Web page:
Although genetically modified food products have clear merits, some people might claim that their usage might have toxic side effects to the general population. Critics might argue that the consequences of certain reviews of genetically modified foods demonstrate that they may bring about some common harmful impacts such as hepatic, pancreatic, renal, or reproductive disorders and may change the biochemical, and immunologic parameters (Dona & Arvanitoyannis, 2008, p.164-175). This hence, fosters a negative point of view towards genetically modified foods and how it can tackle hunger issues. Although there might be some truth in the argument that genetically modified foods are toxic to humans, in reality no particular study has been conclusive. In the example of Golden Rice, the new protein that is introduced in the human system is a bacterial gene that is commonly consumed and is shown to cause no physical impairment. Studies have proven that such newly introduced substances are both nontoxic and hypoallergenic. Since rice is cooked at high temperatures any potential toxin is further destroyed, which reduces its risk (Gearing, 2015). There is no conclusive information on the definitive negative impacts of GMOs on health or the environment. This demonstrates the potential for genetically modified food products in tackling food supply issues in developing countries.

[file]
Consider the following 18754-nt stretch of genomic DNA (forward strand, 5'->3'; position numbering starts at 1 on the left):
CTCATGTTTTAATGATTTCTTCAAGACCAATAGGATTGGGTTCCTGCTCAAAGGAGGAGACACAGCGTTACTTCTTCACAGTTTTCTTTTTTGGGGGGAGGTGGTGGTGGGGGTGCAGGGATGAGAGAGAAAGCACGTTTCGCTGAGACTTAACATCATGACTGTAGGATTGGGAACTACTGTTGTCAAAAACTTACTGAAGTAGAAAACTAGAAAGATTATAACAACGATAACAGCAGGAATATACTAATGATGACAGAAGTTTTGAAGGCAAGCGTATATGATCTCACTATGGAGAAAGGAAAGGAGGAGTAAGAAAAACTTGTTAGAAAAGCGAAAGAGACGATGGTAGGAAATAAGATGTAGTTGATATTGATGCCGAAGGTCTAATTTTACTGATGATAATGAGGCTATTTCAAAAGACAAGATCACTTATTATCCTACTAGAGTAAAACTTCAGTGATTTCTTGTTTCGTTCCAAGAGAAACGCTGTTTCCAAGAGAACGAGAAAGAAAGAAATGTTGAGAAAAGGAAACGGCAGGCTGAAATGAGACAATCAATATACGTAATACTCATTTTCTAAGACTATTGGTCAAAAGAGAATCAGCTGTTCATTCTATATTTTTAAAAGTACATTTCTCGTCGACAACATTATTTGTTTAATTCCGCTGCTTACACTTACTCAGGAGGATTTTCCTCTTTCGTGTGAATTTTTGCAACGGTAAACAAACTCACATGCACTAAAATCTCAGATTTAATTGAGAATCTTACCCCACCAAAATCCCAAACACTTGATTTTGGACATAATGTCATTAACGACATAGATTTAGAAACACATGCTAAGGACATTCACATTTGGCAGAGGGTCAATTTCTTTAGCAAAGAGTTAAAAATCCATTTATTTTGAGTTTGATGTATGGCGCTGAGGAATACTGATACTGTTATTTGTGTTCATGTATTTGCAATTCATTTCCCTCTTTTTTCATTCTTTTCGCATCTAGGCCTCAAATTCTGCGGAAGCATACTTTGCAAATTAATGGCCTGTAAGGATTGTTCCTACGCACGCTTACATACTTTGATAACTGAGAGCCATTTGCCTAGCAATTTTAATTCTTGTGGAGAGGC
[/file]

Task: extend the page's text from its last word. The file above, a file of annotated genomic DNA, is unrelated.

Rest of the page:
In conclusion, there is an immediate need to make genetically modified food accessible to developing nations who need to utilize them to relieve food crisis. Genetically modified food can be produced to be more nutritious and healthier. This can be seen in the example of Golden Rice and biofortification of crops. Genetic engineering of crops can be economically beneficial for the farmer as well as the developing country as well. They reduce the need for insecticides and herbicides, increase yield, and lessen the cost of production. Not only is genetic modification of food products good for the developing country, but it is also advantageous for the environment as well. The transgenic crops help in creating an essential and sustainable environment, and help in tackling the issue of food shortage in developing countries. Since the issue of hunger is very prevalent in most developing countries, it is imperative to use modern biotechnological innovations to solve this issue.